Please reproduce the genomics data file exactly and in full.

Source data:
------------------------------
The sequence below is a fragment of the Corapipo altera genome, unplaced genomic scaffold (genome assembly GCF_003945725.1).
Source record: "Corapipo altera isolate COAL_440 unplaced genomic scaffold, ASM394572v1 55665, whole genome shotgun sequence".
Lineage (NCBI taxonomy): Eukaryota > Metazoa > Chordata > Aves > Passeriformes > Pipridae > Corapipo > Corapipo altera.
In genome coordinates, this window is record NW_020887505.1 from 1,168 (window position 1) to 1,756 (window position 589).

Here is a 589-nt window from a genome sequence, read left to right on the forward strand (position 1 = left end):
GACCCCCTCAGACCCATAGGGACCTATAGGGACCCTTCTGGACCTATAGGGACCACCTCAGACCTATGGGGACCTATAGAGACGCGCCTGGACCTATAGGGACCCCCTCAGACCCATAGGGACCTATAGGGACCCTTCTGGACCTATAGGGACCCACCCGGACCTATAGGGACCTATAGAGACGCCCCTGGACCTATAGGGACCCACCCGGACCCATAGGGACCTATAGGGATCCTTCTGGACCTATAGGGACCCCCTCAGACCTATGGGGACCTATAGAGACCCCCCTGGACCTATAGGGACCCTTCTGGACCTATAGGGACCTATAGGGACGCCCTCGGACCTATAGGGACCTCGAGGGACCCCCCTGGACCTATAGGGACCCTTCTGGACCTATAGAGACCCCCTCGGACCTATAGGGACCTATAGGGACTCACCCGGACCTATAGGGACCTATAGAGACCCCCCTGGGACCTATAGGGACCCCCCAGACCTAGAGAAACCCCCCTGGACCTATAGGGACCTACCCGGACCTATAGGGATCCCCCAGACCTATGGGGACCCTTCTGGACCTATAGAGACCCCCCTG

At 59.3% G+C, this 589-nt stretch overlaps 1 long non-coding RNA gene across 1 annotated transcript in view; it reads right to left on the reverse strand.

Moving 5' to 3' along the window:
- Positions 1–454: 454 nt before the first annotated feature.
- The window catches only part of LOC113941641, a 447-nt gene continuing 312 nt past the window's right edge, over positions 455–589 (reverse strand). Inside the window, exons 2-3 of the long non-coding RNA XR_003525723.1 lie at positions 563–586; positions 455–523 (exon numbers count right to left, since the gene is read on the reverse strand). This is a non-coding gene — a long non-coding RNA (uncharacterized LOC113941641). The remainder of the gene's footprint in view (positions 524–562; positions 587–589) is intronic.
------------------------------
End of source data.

The sequence below is a fragment of the Corapipo altera genome, unplaced genomic scaffold (genome assembly GCF_003945725.1).
Source record: "Corapipo altera isolate COAL_440 unplaced genomic scaffold, ASM394572v1 55665, whole genome shotgun sequence".
Lineage (NCBI taxonomy): Eukaryota > Metazoa > Chordata > Aves > Passeriformes > Pipridae > Corapipo > Corapipo altera.
In genome coordinates, this window is record NW_020887505.1 from 1,168 (window position 1) to 1,756 (window position 589).

Here is a 589-nt window from a genome sequence, read left to right on the forward strand (position 1 = left end):
GACCCCCTCAGACCCATAGGGACCTATAGGGACCCTTCTGGACCTATAGGGACCACCTCAGACCTATGGGGACCTATAGAGACGCGCCTGGACCTATAGGGACCCCCTCAGACCCATAGGGACCTATAGGGACCCTTCTGGACCTATAGGGACCCACCCGGACCTATAGGGACCTATAGAGACGCCCCTGGACCTATAGGGACCCACCCGGACCCATAGGGACCTATAGGGATCCTTCTGGACCTATAGGGACCCCCTCAGACCTATGGGGACCTATAGAGACCCCCCTGGACCTATAGGGACCCTTCTGGACCTATAGGGACCTATAGGGACGCCCTCGGACCTATAGGGACCTCGAGGGACCCCCCTGGACCTATAGGGACCCTTCTGGACCTATAGAGACCCCCTCGGACCTATAGGGACCTATAGGGACTCACCCGGACCTATAGGGACCTATAGAGACCCCCCTGGGACCTATAGGGACCCCCCAGACCTAGAGAAACCCCCCTGGACCTATAGGGACCTACCCGGACCTATAGGGATCCCCCAGACCTATGGGGACCCTTCTGGACCTATAGAGACCCCCCTG

At 59.3% G+C, this 589-nt stretch overlaps 1 long non-coding RNA gene across 1 annotated transcript in view; it reads right to left on the reverse strand.

Moving 5' to 3' along the window:
- Positions 1–454: 454 nt before the first annotated feature.
- The window catches only part of LOC113941641, a 447-nt gene continuing 312 nt past the window's right edge, over positions 455–589 (reverse strand). Inside the window, exons 2-3 of the long non-coding RNA XR_003525723.1 lie at positions 563–586; positions 455–523 (exon numbers count right to left, since the gene is read on the reverse strand). This is a non-coding gene — a long non-coding RNA (uncharacterized LOC113941641). The remainder of the gene's footprint in view (positions 524–562; positions 587–589) is intronic.